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Erik Visits an American Grave, Part 658


This is the grave of Brooks Adams.

Born into America’s most elite family in 1848, Peter Chardon Brooks Adams was the son of Charles Francis Adams, the grandson of John Quincy Adams, and the great-grandson of John Adams. He followed their long tradition to Harvard, where he graduated in 1870. He then went to Harvard Law for two years. He spent a couple of years traveling the globe, including to India and the Middle East. He practiced law in Boston until 1881, when he gave it up for the study of history. He married in 1889, to Evelyn Davis, the daughter of Admiral Charles Henry Davis. They had no children.

Adams became one of the leading historians of the Gilded Age, just at the time that the writing of history was becoming a professional occupation. His first book, The Emancipation of Massachusetts: The Dream and the Reality came out in 1887. He followed that with The Gold Standard: A Historical Study (1894), The Law of Civilization and Decay: An Essay on History (1895), America’s Economic Supremacy (1900), The New Empire (1902), Railways as Public Agents: A Study in Sovereignty (1910), and Theory of Social Revolution (1913).

Through these books, Adams’ big theme was the common old money elite complaint about the Gilded Age–that American values were being ruined by moneyed capitalism. His overarching thesis was that the fight for individual wealth undermined spirituality, community, and culture. And while he arguably has a point there, this was no Marxist. Rather, this was a reactionary critique of capitalism, a longing back to the earlier days when his forefathers were in high-ranking political positions, not just leading scholars. For both he and his brother, historian Henry Adams, democracy was doomed to decay. That was the basic topic of The Law of Civilization and Decay.

Adams’ secondary theory was that world economic centers had moved west for hundreds of years, from Constantinople to Venice to Amsterdam and to London, with New York next. And while this is true enough I suppose–and now maybe it is China–this the kind of singular logic of explanation that one can poke enormous holes in. But hey, whatever, it was the 1890s and this was the great era when people thought history was HISTORY and it had laws like gravity and evolution. The Theory of Social Revolution went deeper into the darkness he saw in America–saying that untrammeled wealth without social obligation would destroy the country. And I mean, hey, one can make that argument about the present, but again, Adams was nostalgically longing back to the era of noblesse oblige, not calling for the New Deal ahead of his time. After Henry died, Brooks continued on this theme writing the introduction for his brother’s unpublished book The Degradation of the Democratic Dogma (nice alliteration Henry!), published in 1919.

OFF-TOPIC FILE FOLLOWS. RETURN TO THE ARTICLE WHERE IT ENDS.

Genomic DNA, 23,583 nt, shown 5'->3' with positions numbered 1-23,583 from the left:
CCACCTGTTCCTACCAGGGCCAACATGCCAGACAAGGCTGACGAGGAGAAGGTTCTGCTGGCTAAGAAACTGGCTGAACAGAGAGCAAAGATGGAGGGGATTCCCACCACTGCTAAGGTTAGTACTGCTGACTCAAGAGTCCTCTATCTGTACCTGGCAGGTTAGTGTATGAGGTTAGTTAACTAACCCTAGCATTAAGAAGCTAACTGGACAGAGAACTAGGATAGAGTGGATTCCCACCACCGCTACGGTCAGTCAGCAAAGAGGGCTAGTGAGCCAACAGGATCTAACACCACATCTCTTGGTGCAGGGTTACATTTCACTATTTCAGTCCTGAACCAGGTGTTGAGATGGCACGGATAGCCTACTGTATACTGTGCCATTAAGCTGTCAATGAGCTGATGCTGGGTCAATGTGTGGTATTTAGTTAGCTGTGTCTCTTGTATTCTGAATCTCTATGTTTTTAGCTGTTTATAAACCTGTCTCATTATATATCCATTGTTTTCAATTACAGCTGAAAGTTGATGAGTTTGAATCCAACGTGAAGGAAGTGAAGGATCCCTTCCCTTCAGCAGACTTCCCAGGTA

Adams may have been something of a reactionary, but he was not blind to the problems of his beloved state’s past. The Emancipation of Massachusetts made it very clear that the Puritans ran a pretty awful theocratic government with no place for freedom of speech or religion.

Adams also thought about a political career. Unlike his father though, who had helped save the nation during the Civil War through his brilliant work as Ambassador to the UK, where he helped keep the Palmerston government from recognizing the Confederacy, Brooks Adams was a Democrat. That he was very much a Gilded Age Democrat reflected the Liberal Republican anger over what the Republicans had become in 1872, both in terms of the very real political and financial corruption and because the party still wanted to help Black people. He became a pretty big power player in state level politics and in 1898, there was a real campaign to get him to run for governor. But that failed basically because Adams was a big time imperialist at a time when the Democratic Party opposed U.S. expansion overseas, mostly because they didn’t want to bring more non-whites into the nation.

However, Adams’ embrace of imperialism started him on a path back to the Republican Party. That only increased after The Law of Civilization and Decay became a big influence on Theodore Roosevelt. He sometimes consulted Adams in his presidency, even though what they really shares similar politics was a longing for a return to the right people leading the nation responsibly, as well of course as a love of American expansionism.

Although he certainly did not need to work, Adams became a lecturer at the Boston University Law School in 1903 and stayed there until 1909. In 1912, he was a big backer of Roosevelt’s Bull Moose Party and worked hard for his friend’s doomed campaign, one that divided the Republican Party in part between the people Adams liked and the reason he had left the party in the first place. After 1912, he was not particularly productive. His health was only so-so in later years. He spent a long time in Germany recovering from ill health in 1913. He did this a bunch in later years. He still wrote, especially when he was overseas, but it was mostly essays that repeated the same points he had always made. He died in Quincy, Massachusetts in 1927, at the age of 78.

Brooks Adams is buried in Mt. Wollaston Cemetery, Quincy, Massachusetts.

If you would like this grave to visit other early American historians, you can donate to cover the required expenses here. George Bancroft is in Worcester, Massachusetts and Andrew Dickson White is in Ithaca, New York. Previous posts in this series are archived here.

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